Study: Stem Cell Therapy Shows Improvement in QoL for Those With Heart Failure


Investigators also found that the results demonstrated lower death and hospitalization rates for those with advanced heart failure treated with cell therapy.

Stem cell-based therapy has been shown to improve the quality of life for those with advanced heart failure (HF), according to investigators at Mayo Clinic. In the late-stage, multinational clinical trial, patients reported their daily hardships lessened with stem cell therapy for heart repair compared to the standard of care.1

3d illustration of human heart and cardiogram on futuristic blue background | Image Credit: Artem -

Artem -

"In this era of global aging, [individuals] live longer, yet are at risk of chronic disease imposing a poor quality of life. [HF] is an emerging epidemic in need of new healing options," Andre Terzic, MD, PhD, a cardiovascular investigator at Mayo Clinic, said in a press release. "The stem cell-based approach in the present study demonstrates sustained benefit on physical and emotional health in response to biotherapy."1

In a report by the American Heart Association, from 2017 to 2020, approximately 6.7 Americans aged 20 and older had HF, increasing from approximately 6 million from 2015 to 2018. However, from 1979 to 2000, the survival rate for HF diagnosis improved.2

Additionally, investigators found that the results demonstrated lower death and hospitalization rates for those treated with cell therapy. The clinical trial was double blinded for both patients and health care providers.1

The investigators included 315 individuals from 39 hospitals in 10 countries who had advanced HF, despite receiving the standard of care. They randomized treatment for the individuals creating 2 groups: a group receiving stem cell therapy and one that would not receive this therapy. Further, for those who received the stem cell therapy, they also underwent cardiac catheterization. The stem cells were taken from the patients’ bone marrow and programmed to heal damaged heart tissue, according to the press release. Those who did not received stem cells had cardiac catheterization without the cell delivery.1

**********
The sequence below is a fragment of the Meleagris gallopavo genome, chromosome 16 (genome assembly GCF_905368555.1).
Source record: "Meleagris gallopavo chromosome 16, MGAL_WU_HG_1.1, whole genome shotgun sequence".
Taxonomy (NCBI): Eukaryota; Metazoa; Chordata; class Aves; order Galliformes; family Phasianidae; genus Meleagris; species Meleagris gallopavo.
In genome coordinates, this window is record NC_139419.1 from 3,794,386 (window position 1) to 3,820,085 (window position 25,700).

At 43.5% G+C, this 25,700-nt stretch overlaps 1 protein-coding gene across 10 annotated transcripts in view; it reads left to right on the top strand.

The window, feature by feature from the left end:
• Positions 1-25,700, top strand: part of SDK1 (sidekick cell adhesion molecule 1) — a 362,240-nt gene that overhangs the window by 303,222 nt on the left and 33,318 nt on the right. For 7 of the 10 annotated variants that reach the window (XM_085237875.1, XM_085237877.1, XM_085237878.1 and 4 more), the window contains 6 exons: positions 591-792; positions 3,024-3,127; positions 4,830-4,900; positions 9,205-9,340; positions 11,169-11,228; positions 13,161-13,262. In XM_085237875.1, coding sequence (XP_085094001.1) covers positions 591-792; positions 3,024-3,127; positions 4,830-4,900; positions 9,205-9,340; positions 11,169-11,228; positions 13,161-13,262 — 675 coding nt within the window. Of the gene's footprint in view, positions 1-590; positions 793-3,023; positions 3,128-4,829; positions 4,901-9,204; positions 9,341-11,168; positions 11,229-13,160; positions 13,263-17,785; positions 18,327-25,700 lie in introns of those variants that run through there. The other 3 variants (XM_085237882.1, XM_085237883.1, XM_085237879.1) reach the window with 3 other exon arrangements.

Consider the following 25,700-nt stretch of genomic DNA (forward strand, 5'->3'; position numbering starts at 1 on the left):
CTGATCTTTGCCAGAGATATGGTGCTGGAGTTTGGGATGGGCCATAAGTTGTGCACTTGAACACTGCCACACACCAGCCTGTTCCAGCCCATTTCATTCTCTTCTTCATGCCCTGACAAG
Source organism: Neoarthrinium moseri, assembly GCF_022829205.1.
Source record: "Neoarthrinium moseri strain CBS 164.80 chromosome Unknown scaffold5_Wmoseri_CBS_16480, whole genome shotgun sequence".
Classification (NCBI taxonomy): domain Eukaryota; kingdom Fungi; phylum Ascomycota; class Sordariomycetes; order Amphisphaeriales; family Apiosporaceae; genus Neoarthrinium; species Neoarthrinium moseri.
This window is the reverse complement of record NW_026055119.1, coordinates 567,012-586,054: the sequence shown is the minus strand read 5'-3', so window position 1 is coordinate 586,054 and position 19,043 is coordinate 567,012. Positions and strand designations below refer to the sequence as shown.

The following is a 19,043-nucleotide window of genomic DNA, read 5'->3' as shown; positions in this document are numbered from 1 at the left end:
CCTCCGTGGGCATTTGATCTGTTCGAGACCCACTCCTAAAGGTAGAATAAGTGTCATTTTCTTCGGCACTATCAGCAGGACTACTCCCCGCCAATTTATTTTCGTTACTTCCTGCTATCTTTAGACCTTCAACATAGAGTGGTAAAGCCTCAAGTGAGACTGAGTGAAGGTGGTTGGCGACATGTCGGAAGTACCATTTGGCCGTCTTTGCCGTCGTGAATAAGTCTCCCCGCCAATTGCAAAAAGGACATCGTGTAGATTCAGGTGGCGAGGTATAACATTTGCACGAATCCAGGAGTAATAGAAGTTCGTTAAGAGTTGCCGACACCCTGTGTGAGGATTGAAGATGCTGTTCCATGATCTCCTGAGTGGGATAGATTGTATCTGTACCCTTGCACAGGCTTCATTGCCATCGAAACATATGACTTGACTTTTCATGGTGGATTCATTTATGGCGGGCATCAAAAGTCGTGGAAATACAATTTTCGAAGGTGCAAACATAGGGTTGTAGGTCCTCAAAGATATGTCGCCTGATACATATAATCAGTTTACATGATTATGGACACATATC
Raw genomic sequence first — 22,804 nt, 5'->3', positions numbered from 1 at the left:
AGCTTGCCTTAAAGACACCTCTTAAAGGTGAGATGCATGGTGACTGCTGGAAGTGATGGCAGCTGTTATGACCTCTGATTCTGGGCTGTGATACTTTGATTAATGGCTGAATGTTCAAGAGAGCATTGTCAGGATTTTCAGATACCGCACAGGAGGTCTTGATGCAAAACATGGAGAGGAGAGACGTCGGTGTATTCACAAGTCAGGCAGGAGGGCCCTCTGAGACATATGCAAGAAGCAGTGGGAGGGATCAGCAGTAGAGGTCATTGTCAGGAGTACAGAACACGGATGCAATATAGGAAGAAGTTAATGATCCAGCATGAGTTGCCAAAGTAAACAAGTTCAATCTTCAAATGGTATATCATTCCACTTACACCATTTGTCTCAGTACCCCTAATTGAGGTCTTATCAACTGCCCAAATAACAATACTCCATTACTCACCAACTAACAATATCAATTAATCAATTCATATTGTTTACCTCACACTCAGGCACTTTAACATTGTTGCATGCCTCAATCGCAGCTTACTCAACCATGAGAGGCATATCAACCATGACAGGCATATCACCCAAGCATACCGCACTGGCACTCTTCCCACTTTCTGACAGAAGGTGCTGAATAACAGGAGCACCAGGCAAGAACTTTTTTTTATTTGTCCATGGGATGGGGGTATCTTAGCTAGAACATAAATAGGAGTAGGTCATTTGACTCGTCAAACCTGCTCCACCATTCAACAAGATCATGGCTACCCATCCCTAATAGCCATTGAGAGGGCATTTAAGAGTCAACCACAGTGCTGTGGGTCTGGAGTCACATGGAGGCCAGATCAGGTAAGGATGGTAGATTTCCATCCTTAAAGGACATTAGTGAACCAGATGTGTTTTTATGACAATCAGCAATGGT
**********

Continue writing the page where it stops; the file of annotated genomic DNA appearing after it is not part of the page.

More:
"Data from one of the largest cardiovascular cell therapy trials, testing a regenerative technology discovered at Mayo Clinic, indicate benefit in both quantity and quality of life in advanced heart disease," Satsuki Yamada, MD, PhD, a cardiovascular researcher at Mayo Clinic, said in the press release. "The benefit of regenerative care has been typically evaluated on the basis of clinician-reported outcomes. What's unique in this study is that it was designed to listen to the patient's experience."1

The individuals completed a self-assessment made of 21 questions at the beginning of the study, then again at 26, 39, and 52 weeks following treatment. In the follow up, investigators reported that the quality of life for those with pre-existing left cardiac chamber enlargement improved for those who were treated with cell therapy compared to those who received the standard-of-care. For death and hospitalizations, there were lower rated for those who received stem cell treatment.1

The press release stated that further clinical studies are needed to validate the findings found in this study.1 The results were published in Stem Cells Translational Medicine.1,3


  1. Clinical trial finds cell therapy improves quality of life in advanced heart failure. News release. Mayo Clinic. December 12, 2023. Accessed December 13, 2023.
  2. Tsao CW, Aday AW, Almarzooq ZI Anderson CAM, et al. Heart Disease and Stroke Statistics-2023 Update: A Report From the American Heart Association. Circulation. 2023;147(8):e93-e621. doi:10.1161/CIR.0000000000001123
  3. Yamada S, Bartunek J, Povsic TJ, Cotter G, et al. Cell Therapy Improves Quality-of-Life in Heart Failure: Outcomes From a Phase III Clinical Trial. Stem Cells Transl Med. Published online November 24, 2023. doi:10.1093/stcltm/szad078
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